HIKER MEAT was conceived to be what Murillo / Rinzoli termed an “aggregator of exploitation cinema”. It was his thesis that such cinema had become so standardised, so formalised, that he could quite literally assemble his own film, piecemeal, out of scenes taken, and directly copied, from other films. To this end, he immersed himself in exploitation movies for over a year, taking copious notes of the recurrent themes, images, character archetypes, patterns of dialogue. In the process, he compiled a collection of visual sequences that he intended to replicate, virtually shot-for-shot, in his own film. He deliberately selected the most striking, most familiar scenes, from the best-known movies; the intention being to continually remind the audience that “it’s only a movie” - and it’s one they’ve seen a thousand versions of before. He used his notes and collection of clips as the template for a generic meta-screenplay in which each action would reflect one of the many sub-genres of exploitation. Hitchhiking scenes derived from Carsploitation movies, prison scenes from Nazisploitation and Women In Prison films, dream sequences from gialli. Somewhat naively, he didn’t concern himself at all with issues of copyright; his belief being that the films he was borrowing from were themselves already second or third hand versions of something else anyway, shameless cash-ins on somebody else’s success. Moreover, this was an academic exercise, a thesis in celluloid. He had A Higher Purpose in what he was doing.

Such hubris invariably comes before a fall. Having secured initial seed money from the University in the form of several ingeniously-juggled research grants, and attracted the interest of a number of potential local investors, ranging from property tycoons to merchant bankers, Murillo / Rinzoli took the nascent project to Cannes, in search of a producer and studio backing. This was the late 70s, the golden era of EuroSploitation, and our academic would-be auteur found himself mixing with some of the very filmmakers whose work had inspired his own. As Grau tells it, Jesus Franco and Lina  Romay were holed up in the very same hotel, shooting random filler footage and sex scenes for however many films they were working on at the time. Murillo / Rinzoli got talking to Franco in the bar one evening, and discovered a far more canny and self-aware filmmaker than he expected. He also found himself roped in as an unpaid AD on Franco’s guerrilla shoots around the hotel. The experience paid off, however, when Franco introduced him to Swiss producer Erwin C. Deitrich of Elite Film, who was willing to match existing finance, produce, and distribute the project that would eventually come to be known as HIKER MEAT.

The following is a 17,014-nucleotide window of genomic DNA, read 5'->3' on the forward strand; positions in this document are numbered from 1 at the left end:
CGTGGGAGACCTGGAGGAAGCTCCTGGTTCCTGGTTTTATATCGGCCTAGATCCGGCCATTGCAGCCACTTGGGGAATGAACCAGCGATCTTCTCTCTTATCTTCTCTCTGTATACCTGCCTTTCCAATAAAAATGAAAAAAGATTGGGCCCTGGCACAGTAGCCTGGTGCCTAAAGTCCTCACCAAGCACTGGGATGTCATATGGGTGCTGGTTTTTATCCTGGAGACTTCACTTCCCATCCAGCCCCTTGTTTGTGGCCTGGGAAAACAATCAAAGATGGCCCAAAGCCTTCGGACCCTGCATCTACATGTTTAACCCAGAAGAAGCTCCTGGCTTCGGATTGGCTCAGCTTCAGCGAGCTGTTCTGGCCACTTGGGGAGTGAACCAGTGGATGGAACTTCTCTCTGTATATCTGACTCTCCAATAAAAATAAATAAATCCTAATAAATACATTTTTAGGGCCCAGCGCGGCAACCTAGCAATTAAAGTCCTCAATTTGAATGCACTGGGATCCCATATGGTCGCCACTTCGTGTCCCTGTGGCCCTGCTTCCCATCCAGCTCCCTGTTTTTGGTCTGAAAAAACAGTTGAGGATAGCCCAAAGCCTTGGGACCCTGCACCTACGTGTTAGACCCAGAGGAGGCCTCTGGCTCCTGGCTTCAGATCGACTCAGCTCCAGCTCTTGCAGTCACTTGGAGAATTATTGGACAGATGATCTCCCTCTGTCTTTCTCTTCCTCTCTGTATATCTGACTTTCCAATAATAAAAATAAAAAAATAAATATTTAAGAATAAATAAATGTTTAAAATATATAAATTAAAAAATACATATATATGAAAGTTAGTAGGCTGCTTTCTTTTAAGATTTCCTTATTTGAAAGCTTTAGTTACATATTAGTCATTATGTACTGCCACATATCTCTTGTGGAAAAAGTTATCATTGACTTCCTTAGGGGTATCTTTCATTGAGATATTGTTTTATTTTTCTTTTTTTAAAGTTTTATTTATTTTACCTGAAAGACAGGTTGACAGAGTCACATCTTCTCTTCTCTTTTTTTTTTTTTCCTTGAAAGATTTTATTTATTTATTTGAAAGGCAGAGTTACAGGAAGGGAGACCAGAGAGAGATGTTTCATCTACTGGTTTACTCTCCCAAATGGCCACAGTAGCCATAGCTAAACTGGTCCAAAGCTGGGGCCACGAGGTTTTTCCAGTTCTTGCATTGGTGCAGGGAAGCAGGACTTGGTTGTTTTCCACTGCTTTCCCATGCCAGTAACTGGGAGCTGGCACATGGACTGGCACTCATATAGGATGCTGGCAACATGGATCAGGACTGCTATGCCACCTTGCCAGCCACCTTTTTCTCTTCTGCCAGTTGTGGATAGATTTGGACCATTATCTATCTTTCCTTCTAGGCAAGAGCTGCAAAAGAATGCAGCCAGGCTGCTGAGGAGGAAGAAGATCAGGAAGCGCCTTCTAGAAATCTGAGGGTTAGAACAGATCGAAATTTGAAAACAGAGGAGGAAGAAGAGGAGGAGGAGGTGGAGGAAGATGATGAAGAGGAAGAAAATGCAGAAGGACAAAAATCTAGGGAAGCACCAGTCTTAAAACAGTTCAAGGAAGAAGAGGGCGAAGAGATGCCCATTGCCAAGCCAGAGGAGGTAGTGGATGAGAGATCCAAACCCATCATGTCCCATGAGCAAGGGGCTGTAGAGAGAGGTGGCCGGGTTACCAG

And here the problems began. Deitrich was as good as his word on the finance, but proved an infuriatingly hands-on producer. Murillo / Rinzoli had wanted his film to star Swedish starlet Christina Lindberg of THRILLER / THEY CALL HER ONE-EYE infamy and sometime Fassbinder associate Ulli Lommel, who had just begun to make a name for himself as a director with an art house approach to exploitation that can only have endeared him to our hero. Deitrich, however knew better, insisting that his current protégé (and girlfriend) Suzann Korda, take the lead role. Lommel had to back out of the film, after a violent row with his then girlfriend Anna Karina put him in hospital just as shooting was about to start, and his role was taken by one Mario Almirall, a Salamanca dental surgeon who had been one of the film’s initial investors. Lacking the requisite exploitation star power was bad enough, but the director was continually hampered in achieving his vision by Deitrich, who was far more interested in dollars than in Derrida, and made constant “suggestions”, that increasingly began to sound like orders as the filmmaking progressed. The finished work, HIKER MEAT (Deitrich’s title), while it retained a lot of Murillo’s footage, was considerably recut and restructured before its release, and thus does not really reflect his original intentions.